Foreign banks can hold foreclosed property for only 5 years, SC rules
MANILA, Philippines — Foreign banks may not own land, but may — subject to limitations — possess mortgaged properties, the Supreme Court said in a recent ruling.
In a decision written by Associate Justice Jhosep Lopez, the high court’s Second Division reiterated that under the Republic Act No. 10641, the law allowing full entry of foreign banks in the Philippines that was enacted in 2014, possession of foreclosed property was valid for only five years and the right over such properties should be transferred to a qualified Filipino within the period.
In its ruling, the Supreme Court denied the consolidated petitions for review on certiorari filed by 4E Steel Builders Corp., spouses Filomeno and Virginia Ecraela, and Maybank Philippines Inc., a foreign bank operating in the Philippines.
The petitions assailed the issuances of the Court of Appeals (CA) annulling the foreclosure sale, canceling the registration of parcels of land in favor of Maybank, and ordering the Ecraelas to pay Maybank their total loan obligation.
According to a Supreme Court statement summarizing the decision, Maybank executed in 1999 a credit agreement in favor of 4E Steel, represented by Filomeno as company president and his wife as corporate secretary.
To secure the payment of drawdowns on the credit line, the couple mortgaged five parcels of land.
In 2003, when the drawdowns on the credit line became due and demandable, Maybank sent a letter to 4E Steel and the couple, reminding them to settle their outstanding obligation.
While 4E Steel acknowledged the company’s outstanding loan, it requested for a reconciliation of its account records and restructuring of its loan.In response, Maybank issued a statement of account, breaking down the computation of the total outstanding obligation.
However, the company did not agree with the computation and filed before the trial court a complaint for accounting and reapplication of payments.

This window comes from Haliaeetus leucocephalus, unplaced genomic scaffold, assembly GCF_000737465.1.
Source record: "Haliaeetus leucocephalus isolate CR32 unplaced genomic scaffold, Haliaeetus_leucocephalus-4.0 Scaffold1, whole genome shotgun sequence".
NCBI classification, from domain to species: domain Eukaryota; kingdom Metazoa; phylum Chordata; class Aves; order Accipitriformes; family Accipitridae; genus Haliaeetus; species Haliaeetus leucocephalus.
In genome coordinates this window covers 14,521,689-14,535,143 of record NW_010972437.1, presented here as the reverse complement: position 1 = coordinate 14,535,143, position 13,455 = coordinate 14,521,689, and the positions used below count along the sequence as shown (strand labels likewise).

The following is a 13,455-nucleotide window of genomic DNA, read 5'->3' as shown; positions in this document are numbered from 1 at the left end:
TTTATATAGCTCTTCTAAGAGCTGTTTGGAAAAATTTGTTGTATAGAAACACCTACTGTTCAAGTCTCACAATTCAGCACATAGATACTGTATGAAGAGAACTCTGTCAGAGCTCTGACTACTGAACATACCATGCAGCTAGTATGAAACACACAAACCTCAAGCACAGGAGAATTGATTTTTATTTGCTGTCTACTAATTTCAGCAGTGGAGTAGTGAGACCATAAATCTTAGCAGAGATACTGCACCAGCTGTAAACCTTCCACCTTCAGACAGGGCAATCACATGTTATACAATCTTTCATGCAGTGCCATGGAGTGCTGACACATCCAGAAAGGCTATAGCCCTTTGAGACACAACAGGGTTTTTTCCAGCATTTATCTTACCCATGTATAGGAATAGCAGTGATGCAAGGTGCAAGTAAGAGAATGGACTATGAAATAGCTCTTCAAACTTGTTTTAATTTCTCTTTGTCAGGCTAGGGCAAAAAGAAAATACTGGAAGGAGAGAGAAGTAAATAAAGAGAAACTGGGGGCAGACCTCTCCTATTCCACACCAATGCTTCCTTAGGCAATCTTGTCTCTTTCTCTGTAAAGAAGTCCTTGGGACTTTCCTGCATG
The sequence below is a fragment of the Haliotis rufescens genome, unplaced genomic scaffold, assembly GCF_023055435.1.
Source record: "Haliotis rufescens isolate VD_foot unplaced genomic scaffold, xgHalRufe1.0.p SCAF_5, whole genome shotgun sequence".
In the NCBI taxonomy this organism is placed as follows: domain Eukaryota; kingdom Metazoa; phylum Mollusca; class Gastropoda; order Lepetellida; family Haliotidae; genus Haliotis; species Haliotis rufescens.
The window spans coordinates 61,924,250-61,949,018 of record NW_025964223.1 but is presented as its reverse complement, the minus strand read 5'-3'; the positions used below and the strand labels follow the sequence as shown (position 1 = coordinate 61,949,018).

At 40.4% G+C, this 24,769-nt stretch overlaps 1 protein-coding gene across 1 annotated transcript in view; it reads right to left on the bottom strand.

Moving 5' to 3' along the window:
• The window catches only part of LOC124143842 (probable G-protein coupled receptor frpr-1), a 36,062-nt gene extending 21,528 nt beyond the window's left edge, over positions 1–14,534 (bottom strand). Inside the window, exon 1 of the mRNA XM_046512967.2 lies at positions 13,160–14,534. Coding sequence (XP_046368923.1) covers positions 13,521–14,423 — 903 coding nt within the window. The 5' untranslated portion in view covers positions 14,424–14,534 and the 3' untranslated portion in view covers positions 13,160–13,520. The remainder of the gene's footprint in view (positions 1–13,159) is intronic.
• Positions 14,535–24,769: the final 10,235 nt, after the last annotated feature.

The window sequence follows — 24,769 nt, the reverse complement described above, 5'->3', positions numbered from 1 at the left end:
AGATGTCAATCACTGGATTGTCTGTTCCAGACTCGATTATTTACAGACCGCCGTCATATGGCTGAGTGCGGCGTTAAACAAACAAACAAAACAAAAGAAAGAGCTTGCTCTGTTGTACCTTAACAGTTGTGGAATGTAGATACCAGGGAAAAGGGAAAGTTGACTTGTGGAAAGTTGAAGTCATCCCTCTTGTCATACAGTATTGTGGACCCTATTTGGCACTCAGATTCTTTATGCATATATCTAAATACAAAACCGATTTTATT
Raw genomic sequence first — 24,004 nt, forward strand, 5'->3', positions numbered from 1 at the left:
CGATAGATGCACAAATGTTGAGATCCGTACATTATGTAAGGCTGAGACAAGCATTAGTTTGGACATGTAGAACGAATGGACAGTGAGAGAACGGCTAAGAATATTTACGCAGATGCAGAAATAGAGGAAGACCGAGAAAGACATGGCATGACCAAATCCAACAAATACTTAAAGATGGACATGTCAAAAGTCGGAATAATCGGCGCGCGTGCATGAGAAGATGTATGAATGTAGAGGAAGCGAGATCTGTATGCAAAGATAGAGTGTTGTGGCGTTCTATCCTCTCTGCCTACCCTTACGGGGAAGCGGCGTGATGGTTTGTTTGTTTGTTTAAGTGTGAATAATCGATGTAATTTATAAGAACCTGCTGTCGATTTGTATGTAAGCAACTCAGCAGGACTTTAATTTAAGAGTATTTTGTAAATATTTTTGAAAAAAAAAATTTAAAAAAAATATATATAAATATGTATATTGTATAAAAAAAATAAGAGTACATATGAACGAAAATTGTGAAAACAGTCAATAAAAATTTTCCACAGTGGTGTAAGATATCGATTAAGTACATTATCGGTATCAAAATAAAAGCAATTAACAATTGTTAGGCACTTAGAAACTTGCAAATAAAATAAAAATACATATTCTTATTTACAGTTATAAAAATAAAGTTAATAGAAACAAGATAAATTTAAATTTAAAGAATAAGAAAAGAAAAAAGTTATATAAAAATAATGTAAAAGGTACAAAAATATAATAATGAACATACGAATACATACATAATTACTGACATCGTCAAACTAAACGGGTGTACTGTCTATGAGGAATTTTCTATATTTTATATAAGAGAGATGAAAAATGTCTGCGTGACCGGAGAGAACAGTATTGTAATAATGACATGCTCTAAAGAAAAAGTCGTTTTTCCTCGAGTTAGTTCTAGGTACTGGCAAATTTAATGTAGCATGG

Maybank, for its part, filed a petition for extrajudicial foreclosure of the mortgaged properties, which the Ecraelas and 4E Steel asked the court to stop.
The trial court did not issue an injunction that led to a foreclosure sale on Nov. 21, 2003, with Maybank as the highest bidder.
Thereafter, a certificate of sale was issued in the name of the bank.
The case reached the CA, which in 2016 ruled that Maybank was disqualified to participate in the foreclosure sale since Republic Act No. 4882, the law in effect at the time of the sale, prohibited foreign banks from owning properties in the country.
In its decision, the high tribunal noted that under the Constitution, the right to acquire lands of the public domain was reserved only to Filipino citizens or corporations at least 60 percent of the capital of which is owned by Filipinos.
It added that jurisprudence has also held that corporations which are disqualified from acquiring public domain were also disqualified from acquiring private lands.
“However, RA 4882, which took effect in 1967 amending RA 133, provides that a mortgagee who is prohibited from acquiring lands may nevertheless possess the property for five years after default and for the purpose of foreclosure. Such mortgagee though may not bid or take part in any foreclosure sale of the real property,” the Supreme Court noted.
According to the Supreme Court, in 2014, RA 10641 took effect, amending RA 7721 such that foreign banks could now foreclose and acquire mortgaged properties, but subject to the following conditions: (1) the possession is limited to five years; (2) the title of the property shall not be transferred to the foreign bank, and (3) the foreign bank must transfer its right to a qualified Philippine national within the five-year period.
Void sale to Maybank
Failure to comply with the last condition would make the foreign bank liable to pay half of 1 percent a year of the foreclosure price until it transfers the property to a qualified Philippine national, the high court said.
As RA 10641 did not contain a retroactivity clause, the Supreme Court ruled that the law applied prospectively.
“In the instant case, the assailed foreclosure took place in 2003. Hence, the applicable law is RA 4882, not RA 10641. Thus, while Maybank may possess mortgaged property for five years after default, it may not bid or take part in any foreclosure sale of the real property under RA 4882, the applicable law at the time of the foreclosure proceedings. The sale to Maybank was therefore void,” the high court said.